The Data Governance Triple Crown
A few weeks ago, those who follow horse racing witnessed a historic event. The race horse Justified captured the Triple Crown by winning the Belmont Stakes following earlier victories in the Kentucky Derby and Preakness Stakes. Justified became only the 13th horse in history to capture the Triple Crown, and the second horse to do so in the last 4 years (American Pharoah captured the honor in 2015). Interesting side note: both Justified and American Pharoah were trained by Bob Baffert. Why does that matter? Because he’s a fellow Arizonan native and University of Arizona alumnus, that’s why! Bear Down!
While it may be a stretch, the concept of a “triple crown” of sorts has been on my mind recently as it relates to recent Oracle Enterprise Performance Management (EPM) projects I’ve been working on involving Oracle Data Relationship Management (DRM) and Data Relationship Governance (DRG). Many people are familiar with the DRG module of the DRM product, but when the tool is coupled with two other critical components, you are well on your way to capturing the Data Governance Triple Crown.
1. Tool – Data Relationship Governance
As you may know, DRG is a module of the DRM product and provides a governance framework for maintaining your DRM master data. DRG includes functionality such as workflows, approvals, email notifications, and separation of duties (to prevent someone from approving his own request). Workflows are often structured around dimension maintenance and may include requests like “Add Account,” “Update Account,” or “Move Account.” The workflow then guides the requester to select tasks and complete fields on a data entry form. Once submitted, the request enters optional enrichment stages where additional detail and context is added to the request before finally being committed and updating the relevant DRM structures.
Here are just a few of the key features in DRG:
- Requests can be entered interactively or via bulk upload files
- Documents (such as supporting request documentation, emails, or policies) can be attached to requests
- Comments/supporting narrative can be included
- Requests can be pushed back to a prior stage, approved, or rejected
- Request can generate email notifications to approvers and/or participants in a workflow requests
- Requests can include validations, calculated fields, and conditional criteria to enter or bypass specific stages in the workflow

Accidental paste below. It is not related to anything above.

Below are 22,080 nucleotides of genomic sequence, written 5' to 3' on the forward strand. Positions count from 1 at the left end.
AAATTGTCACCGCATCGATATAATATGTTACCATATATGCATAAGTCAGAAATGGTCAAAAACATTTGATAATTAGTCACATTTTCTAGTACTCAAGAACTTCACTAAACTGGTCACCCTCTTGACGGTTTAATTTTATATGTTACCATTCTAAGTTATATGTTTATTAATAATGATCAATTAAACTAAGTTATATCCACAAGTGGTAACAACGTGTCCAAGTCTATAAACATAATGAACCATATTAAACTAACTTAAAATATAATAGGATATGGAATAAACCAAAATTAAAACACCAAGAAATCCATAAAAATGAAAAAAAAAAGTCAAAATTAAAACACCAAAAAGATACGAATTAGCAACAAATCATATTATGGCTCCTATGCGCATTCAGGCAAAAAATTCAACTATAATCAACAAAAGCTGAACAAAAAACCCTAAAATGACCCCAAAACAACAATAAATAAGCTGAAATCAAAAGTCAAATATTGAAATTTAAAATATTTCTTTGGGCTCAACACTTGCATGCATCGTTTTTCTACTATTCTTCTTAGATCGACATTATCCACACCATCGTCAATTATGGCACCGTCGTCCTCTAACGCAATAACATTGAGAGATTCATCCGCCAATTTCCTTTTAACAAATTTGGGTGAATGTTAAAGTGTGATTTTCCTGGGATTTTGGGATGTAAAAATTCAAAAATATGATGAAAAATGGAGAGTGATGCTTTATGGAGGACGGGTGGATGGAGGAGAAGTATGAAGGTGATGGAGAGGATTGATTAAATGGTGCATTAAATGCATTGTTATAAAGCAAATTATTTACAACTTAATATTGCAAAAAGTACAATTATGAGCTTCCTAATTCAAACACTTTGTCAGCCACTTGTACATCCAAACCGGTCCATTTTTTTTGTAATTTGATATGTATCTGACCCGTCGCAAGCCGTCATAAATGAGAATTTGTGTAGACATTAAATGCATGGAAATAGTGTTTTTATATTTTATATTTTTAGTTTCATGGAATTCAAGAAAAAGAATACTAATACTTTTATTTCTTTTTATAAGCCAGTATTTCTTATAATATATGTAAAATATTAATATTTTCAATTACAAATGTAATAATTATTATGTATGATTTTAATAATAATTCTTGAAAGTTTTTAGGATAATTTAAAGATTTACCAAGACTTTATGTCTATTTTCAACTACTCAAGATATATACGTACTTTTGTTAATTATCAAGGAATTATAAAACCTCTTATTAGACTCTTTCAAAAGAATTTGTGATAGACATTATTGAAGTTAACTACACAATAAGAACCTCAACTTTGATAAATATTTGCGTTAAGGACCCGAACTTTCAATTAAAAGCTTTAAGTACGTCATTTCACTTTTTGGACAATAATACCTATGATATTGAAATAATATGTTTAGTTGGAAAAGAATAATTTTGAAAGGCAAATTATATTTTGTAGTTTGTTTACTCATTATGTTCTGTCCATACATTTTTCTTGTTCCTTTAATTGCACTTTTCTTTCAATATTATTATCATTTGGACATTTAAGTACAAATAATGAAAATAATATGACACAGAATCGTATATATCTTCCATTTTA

While I could go on and on about DRG, I’ve noticed a DRG implementation is most effective when paired with two other components.
2. Process – Data Governance Program
In my experience, DRG implementations are most successful when bundled into a broader data governance program. Data governance programs bring together the Tool (DRG), the People (data stewards, data specialists, data governance council), and the Process (process flows, metrics, and standards).
Key facets to an effective data governance program include:
- Executive sponsorship
- Data Governance Council
- Clear Roles and Responsibilities
- Standards (metrics, definitions, process flows)
- Authority and Accountability
Data governance programs are not easy! The change management aspect to implementing effective data governance cannot be underestimated. There will be natural resistance, pushback, and challenges to any type of change, and data governance initiatives are no exception. Data governance implementations require patience and perseverance, and at times, even a bit of the “carrot and stick” approach. As a result, we have seen the following steps as crucial to getting your data governance program off the ground:
- Define Charter Team and Responsibilities
- Define the Mission Statement
- Define the High-Level Scope
- Define the Terminology and Standards
- Define the Current State Overview
- Define the Future State Vision
- Define the Draft Phased Approach
- Prepare the Project Charter
- Present the Project Charter for Executive Approval
- Ensure Executive Support
While there is much more content to dive into on a data governance program that is beyond the scope of this blog, I hope you appreciate the importance of People and Process in a data governance initiative and do not focus only on the Tool.
3. Integration – DRM to External Systems
The third and final component to effective data governance, after the Tool and Process, is integration to external systems. This allows DRM to truly become the master data hub in your company’s eco-system and systematically push master data (which could include trees/hierarchies, base members, mappings, or all of the above) to both upstream and downstream systems.
By leveraging DRM’s robust integration capabilities and adding in some custom SQL or ETL integration as needed, DRM can produce master data in various forms (flat files, SQL tables, web services, external commits) for consumption by external applications. And these integrations can be run on-demand or scheduled.
So there you have it. Three critical components to effective data governance: a good tool (DRG), a robust process (data governance program), and automated integration (with DRM as the hub).
Are any of these components effective in their own right? Certainly. Each area adds value in its own right and can be implemented standalone. But when all three components are implemented in conjunction, the whole is definitely greater than the sum of the parts. Each component presents its own set of challenges and requires close collaboration with both technical and business personnel at a customer. And executive sponsorship and buy-in is absolutely vital to managing and overcoming the inevitable change management challenges. It ain’t easy, but like the saying goes, nothing worthwhile ever is, right?